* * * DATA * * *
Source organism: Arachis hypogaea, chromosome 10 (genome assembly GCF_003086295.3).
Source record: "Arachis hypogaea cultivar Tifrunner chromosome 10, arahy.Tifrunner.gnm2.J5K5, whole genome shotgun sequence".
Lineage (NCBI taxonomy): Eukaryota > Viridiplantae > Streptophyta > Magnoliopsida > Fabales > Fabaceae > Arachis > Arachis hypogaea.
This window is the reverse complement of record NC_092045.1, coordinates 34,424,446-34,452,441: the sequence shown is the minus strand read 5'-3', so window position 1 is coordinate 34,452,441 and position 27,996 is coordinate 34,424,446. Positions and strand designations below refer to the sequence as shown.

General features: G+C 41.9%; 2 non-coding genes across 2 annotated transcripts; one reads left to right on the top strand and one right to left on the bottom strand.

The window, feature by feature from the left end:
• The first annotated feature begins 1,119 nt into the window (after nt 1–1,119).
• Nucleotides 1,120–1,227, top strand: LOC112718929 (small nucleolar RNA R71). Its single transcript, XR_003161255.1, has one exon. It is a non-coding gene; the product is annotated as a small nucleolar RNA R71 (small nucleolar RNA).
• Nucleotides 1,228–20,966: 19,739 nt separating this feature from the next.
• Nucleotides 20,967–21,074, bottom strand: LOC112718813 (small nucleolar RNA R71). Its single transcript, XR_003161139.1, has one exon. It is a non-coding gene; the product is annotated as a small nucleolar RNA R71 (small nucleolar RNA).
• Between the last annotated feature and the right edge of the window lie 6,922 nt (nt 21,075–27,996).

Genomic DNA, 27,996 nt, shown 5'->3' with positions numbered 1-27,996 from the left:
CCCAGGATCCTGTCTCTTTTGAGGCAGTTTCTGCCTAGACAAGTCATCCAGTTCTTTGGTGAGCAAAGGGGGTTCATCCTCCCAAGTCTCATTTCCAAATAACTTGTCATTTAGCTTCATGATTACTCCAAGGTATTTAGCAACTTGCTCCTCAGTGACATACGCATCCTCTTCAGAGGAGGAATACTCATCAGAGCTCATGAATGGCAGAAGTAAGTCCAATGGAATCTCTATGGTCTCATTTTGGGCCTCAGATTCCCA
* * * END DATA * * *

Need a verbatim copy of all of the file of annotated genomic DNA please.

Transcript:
Source organism: Arachis hypogaea, chromosome 10 (genome assembly GCF_003086295.3).
Source record: "Arachis hypogaea cultivar Tifrunner chromosome 10, arahy.Tifrunner.gnm2.J5K5, whole genome shotgun sequence".
Lineage (NCBI taxonomy): Eukaryota > Viridiplantae > Streptophyta > Magnoliopsida > Fabales > Fabaceae > Arachis > Arachis hypogaea.
This window is the reverse complement of record NC_092045.1, coordinates 34,424,446-34,452,441: the sequence shown is the minus strand read 5'-3', so window position 1 is coordinate 34,452,441 and position 27,996 is coordinate 34,424,446. Positions and strand designations below refer to the sequence as shown.

General features: G+C 41.9%; 2 non-coding genes across 2 annotated transcripts; one reads left to right on the top strand and one right to left on the bottom strand.

The window, feature by feature from the left end:
• The first annotated feature begins 1,119 nt into the window (after nt 1–1,119).
• Nucleotides 1,120–1,227, top strand: LOC112718929 (small nucleolar RNA R71). Its single transcript, XR_003161255.1, has one exon. It is a non-coding gene; the product is annotated as a small nucleolar RNA R71 (small nucleolar RNA).
• Nucleotides 1,228–20,966: 19,739 nt separating this feature from the next.
• Nucleotides 20,967–21,074, bottom strand: LOC112718813 (small nucleolar RNA R71). Its single transcript, XR_003161139.1, has one exon. It is a non-coding gene; the product is annotated as a small nucleolar RNA R71 (small nucleolar RNA).
• Between the last annotated feature and the right edge of the window lie 6,922 nt (nt 21,075–27,996).

Genomic DNA, 27,996 nt, shown 5'->3' with positions numbered 1-27,996 from the left:
CCCAGGATCCTGTCTCTTTTGAGGCAGTTTCTGCCTAGACAAGTCATCCAGTTCTTTGGTGAGCAAAGGGGGTTCATCCTCCCAAGTCTCATTTCCAAATAACTTGTCATTTAGCTTCATGATTACTCCAAGGTATTTAGCAACTTGCTCCTCAGTGACATACGCATCCTCTTCAGAGGAGGAATACTCATCAGAGCTCATGAATGGCAGAAGTAAGTCCAATGGAATCTCTATGGTCTCATTTTGGGCCTCAGATTCCCA